OSHA warns that maritime employees who work in engine rooms, boiler rooms, and around docks are at increased risk of exposure to carbon monoxide.
In this article, the Jones Act injury lawyers at The Young Firm focus on the steps maritime employers should take to prevent carbon monoxide poisoning at sea.
A maritime employer should:
- Install an effective ventilation system to prevent CO from building up in work areas.
- Maintain engines, equipment and appliances in good working order.
- When possible, use equipment that is powered by electricity, batteries or compressed air rather than oil or gasoline.
- Do not allow the use of gasoline-powered engines or tools in areas with poor ventilation.
- Perform regular testing for CO in confined spaces and other areas where CO may be present. Install CO detector with audible alarms and make sure that batteries are changed on a regular basis.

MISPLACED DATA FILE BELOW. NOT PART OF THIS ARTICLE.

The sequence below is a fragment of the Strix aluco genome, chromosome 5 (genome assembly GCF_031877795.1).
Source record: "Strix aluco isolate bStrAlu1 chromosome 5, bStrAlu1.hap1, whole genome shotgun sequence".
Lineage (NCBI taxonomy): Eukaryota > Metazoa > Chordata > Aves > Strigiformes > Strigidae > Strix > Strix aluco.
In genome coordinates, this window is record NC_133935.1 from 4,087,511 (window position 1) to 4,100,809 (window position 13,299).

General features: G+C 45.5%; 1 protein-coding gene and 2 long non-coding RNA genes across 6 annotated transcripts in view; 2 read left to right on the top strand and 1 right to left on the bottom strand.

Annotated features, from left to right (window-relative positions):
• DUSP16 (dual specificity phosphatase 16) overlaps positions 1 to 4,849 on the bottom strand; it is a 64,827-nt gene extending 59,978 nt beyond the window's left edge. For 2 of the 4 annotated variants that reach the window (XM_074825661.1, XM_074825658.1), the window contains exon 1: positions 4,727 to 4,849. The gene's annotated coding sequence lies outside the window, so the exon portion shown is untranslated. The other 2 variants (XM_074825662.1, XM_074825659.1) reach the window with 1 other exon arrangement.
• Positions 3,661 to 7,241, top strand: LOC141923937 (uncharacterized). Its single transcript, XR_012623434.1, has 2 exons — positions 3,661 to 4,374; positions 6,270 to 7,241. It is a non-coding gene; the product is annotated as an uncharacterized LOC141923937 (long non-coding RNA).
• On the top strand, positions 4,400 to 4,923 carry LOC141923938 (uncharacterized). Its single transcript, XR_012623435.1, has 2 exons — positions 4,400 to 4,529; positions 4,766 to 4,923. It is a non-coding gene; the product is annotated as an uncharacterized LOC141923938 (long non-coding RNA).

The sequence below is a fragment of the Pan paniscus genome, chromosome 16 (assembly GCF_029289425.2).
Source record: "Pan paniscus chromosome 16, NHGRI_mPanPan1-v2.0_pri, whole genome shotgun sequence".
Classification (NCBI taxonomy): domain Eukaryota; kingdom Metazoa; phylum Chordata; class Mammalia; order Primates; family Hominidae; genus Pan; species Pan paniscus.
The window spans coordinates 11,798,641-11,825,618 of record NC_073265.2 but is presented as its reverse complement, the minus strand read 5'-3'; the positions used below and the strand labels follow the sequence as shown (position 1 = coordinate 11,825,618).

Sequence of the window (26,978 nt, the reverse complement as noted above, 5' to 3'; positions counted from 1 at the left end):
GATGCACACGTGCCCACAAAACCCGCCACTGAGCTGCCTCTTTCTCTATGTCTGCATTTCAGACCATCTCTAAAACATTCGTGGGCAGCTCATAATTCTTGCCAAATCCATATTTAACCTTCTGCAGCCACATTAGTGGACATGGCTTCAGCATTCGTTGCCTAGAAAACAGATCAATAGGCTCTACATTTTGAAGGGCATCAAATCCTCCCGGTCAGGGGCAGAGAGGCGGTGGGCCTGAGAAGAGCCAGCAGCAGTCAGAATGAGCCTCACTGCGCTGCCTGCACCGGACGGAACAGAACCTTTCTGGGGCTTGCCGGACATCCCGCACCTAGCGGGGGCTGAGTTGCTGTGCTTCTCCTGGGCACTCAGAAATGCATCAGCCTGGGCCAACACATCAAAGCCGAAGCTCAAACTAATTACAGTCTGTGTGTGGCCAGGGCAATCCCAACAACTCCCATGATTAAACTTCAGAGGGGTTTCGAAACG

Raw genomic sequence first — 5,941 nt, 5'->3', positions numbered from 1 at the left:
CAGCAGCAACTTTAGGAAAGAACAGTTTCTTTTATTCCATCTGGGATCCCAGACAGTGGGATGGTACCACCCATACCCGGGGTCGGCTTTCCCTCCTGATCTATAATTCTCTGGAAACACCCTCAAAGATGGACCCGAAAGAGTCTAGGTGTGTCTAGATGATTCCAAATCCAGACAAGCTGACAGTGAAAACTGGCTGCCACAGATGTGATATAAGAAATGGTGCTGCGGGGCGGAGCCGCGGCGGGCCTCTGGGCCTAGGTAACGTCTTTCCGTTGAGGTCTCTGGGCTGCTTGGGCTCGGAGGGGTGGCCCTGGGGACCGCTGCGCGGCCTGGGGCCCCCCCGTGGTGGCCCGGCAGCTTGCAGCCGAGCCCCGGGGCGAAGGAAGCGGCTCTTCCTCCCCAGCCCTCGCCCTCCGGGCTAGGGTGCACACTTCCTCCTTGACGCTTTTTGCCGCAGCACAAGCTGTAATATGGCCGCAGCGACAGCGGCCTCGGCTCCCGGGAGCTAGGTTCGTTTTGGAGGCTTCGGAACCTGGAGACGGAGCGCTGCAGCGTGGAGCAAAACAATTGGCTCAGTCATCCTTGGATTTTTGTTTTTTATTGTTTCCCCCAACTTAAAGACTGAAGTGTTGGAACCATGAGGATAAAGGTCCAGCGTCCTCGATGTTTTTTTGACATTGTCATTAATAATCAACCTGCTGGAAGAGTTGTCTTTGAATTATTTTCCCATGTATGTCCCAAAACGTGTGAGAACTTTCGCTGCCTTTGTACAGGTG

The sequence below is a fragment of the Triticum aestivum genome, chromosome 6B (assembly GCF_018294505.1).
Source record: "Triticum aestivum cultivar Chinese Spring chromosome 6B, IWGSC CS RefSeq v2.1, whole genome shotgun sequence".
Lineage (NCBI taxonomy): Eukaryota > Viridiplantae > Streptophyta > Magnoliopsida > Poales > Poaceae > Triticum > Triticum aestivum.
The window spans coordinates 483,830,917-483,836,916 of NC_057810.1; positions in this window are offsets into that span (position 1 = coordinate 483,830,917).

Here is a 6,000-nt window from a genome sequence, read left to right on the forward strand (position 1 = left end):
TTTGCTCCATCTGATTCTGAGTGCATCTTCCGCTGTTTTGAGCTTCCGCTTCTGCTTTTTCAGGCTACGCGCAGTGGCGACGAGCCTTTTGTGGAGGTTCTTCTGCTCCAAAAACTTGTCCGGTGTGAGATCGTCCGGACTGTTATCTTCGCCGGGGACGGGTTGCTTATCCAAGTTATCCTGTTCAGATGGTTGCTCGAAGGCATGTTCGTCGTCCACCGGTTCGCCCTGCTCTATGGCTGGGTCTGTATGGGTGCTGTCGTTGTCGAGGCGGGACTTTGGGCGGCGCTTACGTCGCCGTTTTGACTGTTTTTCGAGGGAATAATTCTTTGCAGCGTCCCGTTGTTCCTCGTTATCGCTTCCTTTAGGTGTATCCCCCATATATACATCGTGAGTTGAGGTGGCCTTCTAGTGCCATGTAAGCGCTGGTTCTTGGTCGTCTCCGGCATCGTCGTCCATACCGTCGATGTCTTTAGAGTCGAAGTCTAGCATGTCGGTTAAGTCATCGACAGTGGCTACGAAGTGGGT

- If there is a potential of CO exposure, provide each employee with a personal CO monitor with an audible alarm. Workers should test for CO before entering any area where there is a risk of exposure.
- If an employee must enter an area with a low, but still dangerous CO concentration for a sort period of time, provide respirators with appropriate canisters.
- If an employee must enter an area with a high CO concentration, provide proper equipment. This includes a NIOSH-certified (National Institute for Occupational Safety and Health) full-face piece pressure-demand self-contained breathing apparatus (SCBA) or a combination full-face piece pressure demand supplied-air respirator with auxiliary self-contained air supply.
- Educate workers about the risk of CO injury.
If you have sustained a carbon monoxide injury while working offshore and you do not believe that your employer took the necessary precautions to prevent your injury, you may have a Jones Act claim. To learn more, contact The Young Firm at 866-666-5129 and ask to schedule a free consultation with a Jones Act injury lawyer.